à different mind ; but Lethington, is as dull and decorous as a State inclinations better than any other Paper. One Shakespearian pas- man, may have been mistaken. She sage represents the writer--the may have misled him. Her candour high-bred, high-spirited, intrepid and her frankness may have been Mary-as meekly deprecating the
assumed. We know, besides, that
the mark at which he always shot' anger of a lover of whom she
was the union of the kingdoms under stands in mortal terror; in another
a Scottish Prince. He believed that she is made to boast coarsely and through Mary alone could Union be offensively of her own infamous secured ; and the ardour with which treachery to the helpless Darnley : he advocated her claims may have “ Have ye not desire to laugh to
blinded him to the risks they involved. see me lie so well ?” Never was
But even if we should come to hold
that Knox and Cecil had good reason a Shakespearian reputation more
to dread the ascendancy of the Scottish easily gained ; and the neglected Queen, it cannot be denied that their writers of the courtly rhapsodical, methods were cruel and their instruhigh-flown romances of the Eliza ments base. The injury they inflicted bethan age, must feel with a pang upon Scotland was incalculable. The (if they feel at all now) that unfortunate country, which had enOblivion blindly scattereth her joyed a brief period of peace, again
became the theatre of deadly strife. poppies.”
Nothing like the 'Douglas wars Apart from the Casket Letters, the ferocity of a Border feud inflamed we should like to have heard the by religious passion – had hitherto views of so competent and skilful been known in Scotland. For all this a critic as Mrs Oliphant upon that Knox and Cecil were responsible. It version of the events of Mary's may not have been too heavy a price reign on which the most recent to pay; they may have been bound at
all hazards to rid themselves of Mary defence of her innocence is based. Stuart ; but the fact remains that The construction may or may not the Scottish Anarchy was their joint be sound; but we have not yet work.” seen any answer that commends itself to our judgment. In the If this view be correct, the con·Stuart Relics' the case for the clusion that Mary was more sinned defence in its latest form has been against than sinning becomes logibriefly restated :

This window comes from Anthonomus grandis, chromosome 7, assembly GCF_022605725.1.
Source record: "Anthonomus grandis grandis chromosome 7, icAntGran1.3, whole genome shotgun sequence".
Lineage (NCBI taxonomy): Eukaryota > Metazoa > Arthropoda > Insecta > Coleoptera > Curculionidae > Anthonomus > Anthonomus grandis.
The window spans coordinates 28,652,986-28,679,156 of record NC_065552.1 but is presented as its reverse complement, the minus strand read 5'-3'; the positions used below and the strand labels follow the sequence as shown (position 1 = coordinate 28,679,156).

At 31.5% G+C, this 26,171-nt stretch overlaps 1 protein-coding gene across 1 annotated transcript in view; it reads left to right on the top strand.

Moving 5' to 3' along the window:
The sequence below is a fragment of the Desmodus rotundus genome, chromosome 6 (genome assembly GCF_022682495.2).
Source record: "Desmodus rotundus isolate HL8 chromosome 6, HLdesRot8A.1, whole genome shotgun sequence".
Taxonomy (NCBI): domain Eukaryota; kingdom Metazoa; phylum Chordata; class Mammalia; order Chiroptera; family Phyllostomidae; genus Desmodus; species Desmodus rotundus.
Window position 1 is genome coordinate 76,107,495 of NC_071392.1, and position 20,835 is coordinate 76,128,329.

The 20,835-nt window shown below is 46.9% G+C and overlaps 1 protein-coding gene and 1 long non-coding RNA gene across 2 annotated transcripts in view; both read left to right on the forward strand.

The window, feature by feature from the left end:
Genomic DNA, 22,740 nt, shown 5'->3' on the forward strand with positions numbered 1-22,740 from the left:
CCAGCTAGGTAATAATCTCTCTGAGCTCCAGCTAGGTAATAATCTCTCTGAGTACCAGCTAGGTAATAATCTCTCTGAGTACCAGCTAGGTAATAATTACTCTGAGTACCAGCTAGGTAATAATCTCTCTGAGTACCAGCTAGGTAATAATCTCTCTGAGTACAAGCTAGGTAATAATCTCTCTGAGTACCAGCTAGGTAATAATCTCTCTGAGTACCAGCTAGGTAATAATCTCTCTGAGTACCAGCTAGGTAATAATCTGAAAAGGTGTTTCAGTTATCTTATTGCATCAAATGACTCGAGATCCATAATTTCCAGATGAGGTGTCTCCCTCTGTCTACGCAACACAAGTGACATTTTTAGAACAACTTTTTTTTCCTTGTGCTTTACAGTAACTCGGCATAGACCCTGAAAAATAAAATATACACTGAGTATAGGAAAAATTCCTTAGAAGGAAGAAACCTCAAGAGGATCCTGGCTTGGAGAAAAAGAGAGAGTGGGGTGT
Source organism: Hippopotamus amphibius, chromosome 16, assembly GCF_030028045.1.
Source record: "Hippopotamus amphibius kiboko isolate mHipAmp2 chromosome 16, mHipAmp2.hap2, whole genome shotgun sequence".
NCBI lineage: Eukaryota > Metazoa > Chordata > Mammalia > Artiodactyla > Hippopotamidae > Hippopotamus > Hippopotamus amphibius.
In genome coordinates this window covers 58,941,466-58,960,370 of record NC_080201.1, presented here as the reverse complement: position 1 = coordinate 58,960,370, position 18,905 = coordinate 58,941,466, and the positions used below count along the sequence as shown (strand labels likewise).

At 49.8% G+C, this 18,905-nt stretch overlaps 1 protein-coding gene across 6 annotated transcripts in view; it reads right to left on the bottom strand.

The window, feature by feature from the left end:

cally irresistible. The assassination “Faction and fanaticism were the of Rizzio, the Lennox marriage,
the defection of Moray, the Run as thry were concerned, may posabout-Raid, the Darnley murder, sibly have been a real loss :the Bothwell marriage, were merely
“When a Scottish Prince ascended moves in the game which Cecil and the English throne, Scotland was Knox were playing. They had one jubilant. The stubborn determinaend and one end only in view---to iion to remain free had never been make Mary impossible. She was Overcome, and had now
its to be divided from her subjects; reward. The ancient prophecies had she was to be deprived of her good had not been fought in vain. Under
come true. The War of Independence name; she was to be forced into an
no other conditions, indeed, so far as untenable position. What have
one can judere', could l’nion have been hitherto been regarded as the peacefully brought about. The jealous criminal indiscretions of the Queen susceptibilities of the weaker people are now seen to have been dislicul were allaved. at Stuart king took ties expressly created for her by the place of Tudor and Plantagenet; the untiring animosity of her foes.
and through good and evil fortune
Scotland as a whole had been true The Bothwell marriage was the to the Stuurts. A resolute and dislast link in the chain. An un- ciplined minority, indeeil, had driven scrupulous faction thrust her into Mary into exile but, even in her his arms; and when she had re lowest estate, she had failed to alienate luctantly consented to a distaste- the affectionate fidelity of two-thirds ful union, they turned upon her of her people. The nation at large, and swore that she was his ac
it is now generally admitted, was at
no time hostile to her. As it was a complice.
small band of Independents with With the Edinburgh of Mary Cromwell at their head who put Stuart (one of the most brilliant Charles I. to death, so it was a small and animated pictures in the book) band of (alvinists with Knox at their Mrs Oliphant concludes her his head who banished Mary. And even torical survey, — the subsequent of her infant son had been scrup